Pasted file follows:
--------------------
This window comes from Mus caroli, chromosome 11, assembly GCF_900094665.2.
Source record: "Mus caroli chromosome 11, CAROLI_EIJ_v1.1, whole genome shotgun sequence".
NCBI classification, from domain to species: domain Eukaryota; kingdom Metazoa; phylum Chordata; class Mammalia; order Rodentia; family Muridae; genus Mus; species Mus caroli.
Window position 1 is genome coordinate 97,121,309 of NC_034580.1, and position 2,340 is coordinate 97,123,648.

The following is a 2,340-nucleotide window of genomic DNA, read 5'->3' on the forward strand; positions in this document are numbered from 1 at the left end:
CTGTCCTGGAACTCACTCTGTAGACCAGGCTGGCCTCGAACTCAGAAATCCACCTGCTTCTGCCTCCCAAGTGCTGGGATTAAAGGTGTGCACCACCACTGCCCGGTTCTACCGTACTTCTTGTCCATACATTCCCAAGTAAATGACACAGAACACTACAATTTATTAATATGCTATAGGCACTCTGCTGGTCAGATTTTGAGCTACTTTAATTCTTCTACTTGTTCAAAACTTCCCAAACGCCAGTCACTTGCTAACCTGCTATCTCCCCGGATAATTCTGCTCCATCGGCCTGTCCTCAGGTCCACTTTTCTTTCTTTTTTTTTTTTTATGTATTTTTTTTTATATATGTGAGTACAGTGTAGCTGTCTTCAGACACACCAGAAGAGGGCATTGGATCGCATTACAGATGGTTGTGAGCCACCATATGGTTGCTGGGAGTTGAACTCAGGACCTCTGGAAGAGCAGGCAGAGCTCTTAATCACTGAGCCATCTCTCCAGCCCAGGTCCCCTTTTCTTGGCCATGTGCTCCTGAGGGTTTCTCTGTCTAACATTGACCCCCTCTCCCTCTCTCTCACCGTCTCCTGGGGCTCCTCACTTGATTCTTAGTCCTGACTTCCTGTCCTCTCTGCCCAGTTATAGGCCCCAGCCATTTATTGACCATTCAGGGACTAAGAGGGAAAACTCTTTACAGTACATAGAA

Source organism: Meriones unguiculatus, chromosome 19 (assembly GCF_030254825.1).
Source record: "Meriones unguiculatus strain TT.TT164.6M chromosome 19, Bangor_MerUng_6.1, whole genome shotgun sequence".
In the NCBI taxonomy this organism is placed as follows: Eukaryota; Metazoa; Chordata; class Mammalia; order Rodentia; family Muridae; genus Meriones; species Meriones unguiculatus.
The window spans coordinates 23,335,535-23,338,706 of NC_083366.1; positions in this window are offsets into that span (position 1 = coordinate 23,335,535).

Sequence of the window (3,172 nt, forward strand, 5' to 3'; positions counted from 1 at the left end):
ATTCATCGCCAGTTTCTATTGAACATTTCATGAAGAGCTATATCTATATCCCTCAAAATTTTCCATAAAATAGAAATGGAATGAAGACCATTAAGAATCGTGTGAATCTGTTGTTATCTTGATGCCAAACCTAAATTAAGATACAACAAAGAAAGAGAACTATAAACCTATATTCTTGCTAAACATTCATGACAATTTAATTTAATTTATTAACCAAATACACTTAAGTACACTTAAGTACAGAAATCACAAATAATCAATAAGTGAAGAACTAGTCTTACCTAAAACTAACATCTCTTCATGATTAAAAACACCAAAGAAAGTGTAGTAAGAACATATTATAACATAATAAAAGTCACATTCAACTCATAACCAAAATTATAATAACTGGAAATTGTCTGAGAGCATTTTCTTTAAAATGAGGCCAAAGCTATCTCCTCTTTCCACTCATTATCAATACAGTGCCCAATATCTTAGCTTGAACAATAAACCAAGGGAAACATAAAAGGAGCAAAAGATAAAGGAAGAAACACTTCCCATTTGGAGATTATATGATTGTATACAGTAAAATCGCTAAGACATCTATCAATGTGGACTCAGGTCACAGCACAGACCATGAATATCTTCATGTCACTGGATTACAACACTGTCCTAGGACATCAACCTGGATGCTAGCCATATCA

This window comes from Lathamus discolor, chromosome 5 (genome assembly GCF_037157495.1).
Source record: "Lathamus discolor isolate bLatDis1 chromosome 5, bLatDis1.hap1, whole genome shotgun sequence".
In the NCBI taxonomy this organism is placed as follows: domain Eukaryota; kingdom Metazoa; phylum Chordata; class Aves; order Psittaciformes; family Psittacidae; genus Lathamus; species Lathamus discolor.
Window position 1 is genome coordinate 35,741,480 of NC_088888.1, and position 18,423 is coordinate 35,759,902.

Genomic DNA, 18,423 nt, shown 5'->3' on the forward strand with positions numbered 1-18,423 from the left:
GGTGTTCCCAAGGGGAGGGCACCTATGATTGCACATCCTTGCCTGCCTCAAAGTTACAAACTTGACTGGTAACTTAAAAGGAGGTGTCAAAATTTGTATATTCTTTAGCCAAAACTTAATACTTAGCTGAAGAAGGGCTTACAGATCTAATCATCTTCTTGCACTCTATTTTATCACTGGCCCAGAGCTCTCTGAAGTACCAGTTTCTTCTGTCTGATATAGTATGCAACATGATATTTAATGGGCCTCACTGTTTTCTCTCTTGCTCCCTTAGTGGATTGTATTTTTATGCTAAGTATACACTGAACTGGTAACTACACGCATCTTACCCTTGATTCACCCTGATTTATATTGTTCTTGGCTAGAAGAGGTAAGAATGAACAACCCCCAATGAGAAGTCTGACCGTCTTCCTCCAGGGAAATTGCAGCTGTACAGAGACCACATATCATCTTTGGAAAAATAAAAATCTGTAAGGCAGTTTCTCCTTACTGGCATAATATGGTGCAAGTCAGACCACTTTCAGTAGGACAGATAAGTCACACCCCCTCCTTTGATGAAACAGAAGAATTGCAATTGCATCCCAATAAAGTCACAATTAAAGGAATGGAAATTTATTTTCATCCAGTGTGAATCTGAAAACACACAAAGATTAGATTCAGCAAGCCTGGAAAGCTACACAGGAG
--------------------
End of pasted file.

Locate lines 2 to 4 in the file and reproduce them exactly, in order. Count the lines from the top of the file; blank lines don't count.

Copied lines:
Source record: "Mus caroli chromosome 11, CAROLI_EIJ_v1.1, whole genome shotgun sequence".
NCBI classification, from domain to species: domain Eukaryota; kingdom Metazoa; phylum Chordata; class Mammalia; order Rodentia; family Muridae; genus Mus; species Mus caroli.
Window position 1 is genome coordinate 97,121,309 of NC_034580.1, and position 2,340 is coordinate 97,123,648.